How I Coped (And Didn’t Cope) With Anxiety Due To A Natural Disaster

Hi friends.

It has been a while again. I’m trying desperately to prioritize this blog because I think it can be a real outlet for me, but I keep allowing other life happenings to intervene. Freelance work, genera life stress, and travel have all kind of put my blog on the back burner. They say the third time’s the charm, right?


Anyway, as anyone who does not live under a rock knows, Florida had it’s world rocked by a big ass lady named Irma. Hurricane Irma, that is.

As a resident of the Tampa Bay Area, I was sick-to-my-stomach nervous. For a hot minute, the eye of a category 4 storm was supposed to pass right over us. By some stroke of luck, the path changed and the storm weakened, so the damage was way less than what it could have been. I feel so, so lucky and my heart has been shattered into a million pieces for the all of the Caribbean islands, the Florida Keys, and Naples, all of which got SLAMMED by the brunt of the storm. The damage left in Irma’s wake is nothing short of devastating. If you aren’t trying to recover from the storm yourself, please consider donating to relief efforts by picking a charity from here.

Now that the storm has passed and I am in recovery mode, I wanted to talk about what I did right and what I did wrong when it came to dealing with the anxiety surrounding this bighugegiant storm that I had NO control over. I personally struggle a great deal with things outside of my control, so I wanted to share my triumphs and my pitfalls in hope of improving in the future with personal accountability and hopefully helping someone else who struggles that same as I do.

What I did right

I prepared – Sean and I got supplies in the event that hunkering down was going to be our reality. The amount of Chef Boyardee in my pantry could feed a small army. You better believe that what’s left is going to be donated to a food kitchen next week.

I got materials to relax – I picked up books I placed on hold at the library, I charged up my kindle, and I bought a variety pack of potato chips. If I was going to be offline, I was going to enjoy my favorite treats: reading and crunchy, salty snacks.

I let my boss and my loved ones know my whereabouts – Sean and I ended up going to his parents on the other side of the state when the Saturday advisory had Tampa bearing the impact. Listening to my gut – which was saying, “GET OUT NOW AND BE SAFE!” – ensured that we were in a place with plenty of food, water, shutters up on the windows, and love.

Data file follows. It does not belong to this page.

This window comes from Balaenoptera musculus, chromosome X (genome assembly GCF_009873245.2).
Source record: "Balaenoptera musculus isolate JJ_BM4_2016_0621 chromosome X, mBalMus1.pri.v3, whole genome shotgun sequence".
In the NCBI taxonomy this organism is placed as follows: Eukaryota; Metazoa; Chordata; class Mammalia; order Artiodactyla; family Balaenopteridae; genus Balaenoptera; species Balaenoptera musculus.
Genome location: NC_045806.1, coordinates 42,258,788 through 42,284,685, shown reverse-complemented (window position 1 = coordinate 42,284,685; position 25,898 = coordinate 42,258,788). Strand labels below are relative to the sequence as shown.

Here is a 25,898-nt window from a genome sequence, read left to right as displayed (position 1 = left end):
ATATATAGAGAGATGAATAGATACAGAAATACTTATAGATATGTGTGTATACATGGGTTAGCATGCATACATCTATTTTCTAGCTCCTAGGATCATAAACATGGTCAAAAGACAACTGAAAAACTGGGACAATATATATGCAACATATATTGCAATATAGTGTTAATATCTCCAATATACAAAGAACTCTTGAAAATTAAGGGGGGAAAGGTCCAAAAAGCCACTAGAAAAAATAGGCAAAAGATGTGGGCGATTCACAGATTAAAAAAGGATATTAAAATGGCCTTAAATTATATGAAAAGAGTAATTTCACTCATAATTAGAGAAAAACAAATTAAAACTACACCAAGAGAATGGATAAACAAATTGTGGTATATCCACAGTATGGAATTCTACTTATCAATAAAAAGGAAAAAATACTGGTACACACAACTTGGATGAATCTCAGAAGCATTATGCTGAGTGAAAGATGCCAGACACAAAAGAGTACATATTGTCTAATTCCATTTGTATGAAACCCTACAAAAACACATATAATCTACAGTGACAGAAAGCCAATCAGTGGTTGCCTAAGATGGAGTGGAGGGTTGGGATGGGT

What I did wrong

I panicked – I felt like Sean and I were under-prepared, and I had a few meltdowns with lots and lots of tears in the days leading up to the storm. The uncertainty had me so worried and my stomach got so, so sick. The headaches, the nausea, the upset stomach all just really didn’t help me do what I needed to be doing.

I allowed my stress to make me mean – Normally I’m the happy friend, the friend you go to when YOU need a pick-me-up, a hug, a shoulder to cry on, etc. That was absolutely not the case when I was feeling so anxious around this storm. For example, I got really mean when communicating with Sean. I let my emotions and feelings of being scared get to me, and I projected them as anger toward my partner. That was a huge mistake and I apologized for my behavior. Lucky for me, Sean is incredibly gracious and understood why my behavior was happening. I also got mean with some of my friends. In being so wrapped up in my own emotions, I did a terrible job of being a friend to them with THEIR issues. I got snippy, I ignored text messages – I was basically the opposite of my loving, supportive self.

I am struggling to bounce back – The storm passed and…I’m still super anxious. The idea of cleaning up and going back to reality feels totally overwhelming and daunting, and I am really struggling to get back into some kind of routine or normal-ness. I know I’ll get there eventually, but my brain is on gloom-and-doom overdrive.

What I learned

Sometimes we win our battles with anxiety, other times we lose. This time I would say that anxiety has gotten the better of me, but I have at least identified it and can learn from it.

I hope that those of you who weathered the storm are faring well,  and I send all my best wishes (and my donations) to those who are still in need of help surviving, rebuilding, and healing.

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